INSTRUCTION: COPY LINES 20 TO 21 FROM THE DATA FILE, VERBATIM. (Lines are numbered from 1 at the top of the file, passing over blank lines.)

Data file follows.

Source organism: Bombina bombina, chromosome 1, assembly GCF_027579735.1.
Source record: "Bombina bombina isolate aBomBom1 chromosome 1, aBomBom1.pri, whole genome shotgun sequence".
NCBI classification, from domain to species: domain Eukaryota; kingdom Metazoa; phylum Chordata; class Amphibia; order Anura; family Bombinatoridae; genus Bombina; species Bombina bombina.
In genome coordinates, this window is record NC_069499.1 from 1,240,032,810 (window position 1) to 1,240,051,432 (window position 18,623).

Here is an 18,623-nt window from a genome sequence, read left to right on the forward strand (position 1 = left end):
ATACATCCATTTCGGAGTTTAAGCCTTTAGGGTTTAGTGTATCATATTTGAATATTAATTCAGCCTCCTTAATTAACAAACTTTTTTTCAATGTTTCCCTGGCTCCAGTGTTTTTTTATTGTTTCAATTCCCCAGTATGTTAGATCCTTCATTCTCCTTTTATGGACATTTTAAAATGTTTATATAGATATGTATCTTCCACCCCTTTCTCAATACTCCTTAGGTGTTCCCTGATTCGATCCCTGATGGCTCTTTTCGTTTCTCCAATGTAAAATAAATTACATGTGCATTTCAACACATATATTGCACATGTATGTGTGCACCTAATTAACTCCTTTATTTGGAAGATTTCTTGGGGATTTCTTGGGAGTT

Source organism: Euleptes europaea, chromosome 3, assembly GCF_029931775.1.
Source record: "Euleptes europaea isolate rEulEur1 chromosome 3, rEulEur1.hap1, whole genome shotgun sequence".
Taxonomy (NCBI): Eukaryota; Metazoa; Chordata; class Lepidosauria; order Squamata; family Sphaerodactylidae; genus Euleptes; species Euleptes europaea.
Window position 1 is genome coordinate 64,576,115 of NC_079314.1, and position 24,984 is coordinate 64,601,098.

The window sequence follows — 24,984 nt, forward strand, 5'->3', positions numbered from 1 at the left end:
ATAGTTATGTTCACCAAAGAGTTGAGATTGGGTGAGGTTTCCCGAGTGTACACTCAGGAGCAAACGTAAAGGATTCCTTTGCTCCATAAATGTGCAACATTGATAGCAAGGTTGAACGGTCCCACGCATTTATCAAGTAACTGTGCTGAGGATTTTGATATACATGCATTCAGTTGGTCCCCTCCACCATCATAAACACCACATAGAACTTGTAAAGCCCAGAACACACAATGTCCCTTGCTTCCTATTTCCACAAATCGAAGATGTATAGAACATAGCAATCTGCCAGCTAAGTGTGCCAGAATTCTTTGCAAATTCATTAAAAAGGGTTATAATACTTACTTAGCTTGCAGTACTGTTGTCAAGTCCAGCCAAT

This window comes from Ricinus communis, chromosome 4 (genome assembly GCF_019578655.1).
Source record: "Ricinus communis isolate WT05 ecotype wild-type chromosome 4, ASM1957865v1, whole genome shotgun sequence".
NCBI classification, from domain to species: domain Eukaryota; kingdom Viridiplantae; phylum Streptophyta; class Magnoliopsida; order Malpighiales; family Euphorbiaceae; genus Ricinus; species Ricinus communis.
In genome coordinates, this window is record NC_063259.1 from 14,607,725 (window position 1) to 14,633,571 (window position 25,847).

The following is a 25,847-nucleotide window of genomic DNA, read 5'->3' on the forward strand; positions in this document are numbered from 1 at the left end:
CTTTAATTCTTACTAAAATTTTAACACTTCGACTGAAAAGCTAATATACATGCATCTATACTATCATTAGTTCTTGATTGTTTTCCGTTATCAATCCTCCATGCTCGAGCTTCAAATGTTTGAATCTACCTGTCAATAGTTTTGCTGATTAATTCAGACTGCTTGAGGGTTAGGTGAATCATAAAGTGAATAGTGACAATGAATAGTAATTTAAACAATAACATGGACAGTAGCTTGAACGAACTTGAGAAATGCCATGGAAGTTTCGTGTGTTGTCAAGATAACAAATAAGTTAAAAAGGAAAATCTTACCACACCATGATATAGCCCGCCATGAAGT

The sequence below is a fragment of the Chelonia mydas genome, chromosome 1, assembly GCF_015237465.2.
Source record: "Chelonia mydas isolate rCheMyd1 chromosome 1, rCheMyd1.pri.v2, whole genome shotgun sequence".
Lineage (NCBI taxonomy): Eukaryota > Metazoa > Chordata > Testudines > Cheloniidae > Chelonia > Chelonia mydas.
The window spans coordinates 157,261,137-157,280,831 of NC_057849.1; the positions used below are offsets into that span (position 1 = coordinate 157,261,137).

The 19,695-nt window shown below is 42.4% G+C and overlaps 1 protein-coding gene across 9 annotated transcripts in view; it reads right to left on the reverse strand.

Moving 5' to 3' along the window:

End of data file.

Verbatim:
Source record: "Chelonia mydas isolate rCheMyd1 chromosome 1, rCheMyd1.pri.v2, whole genome shotgun sequence".
Lineage (NCBI taxonomy): Eukaryota > Metazoa > Chordata > Testudines > Cheloniidae > Chelonia > Chelonia mydas.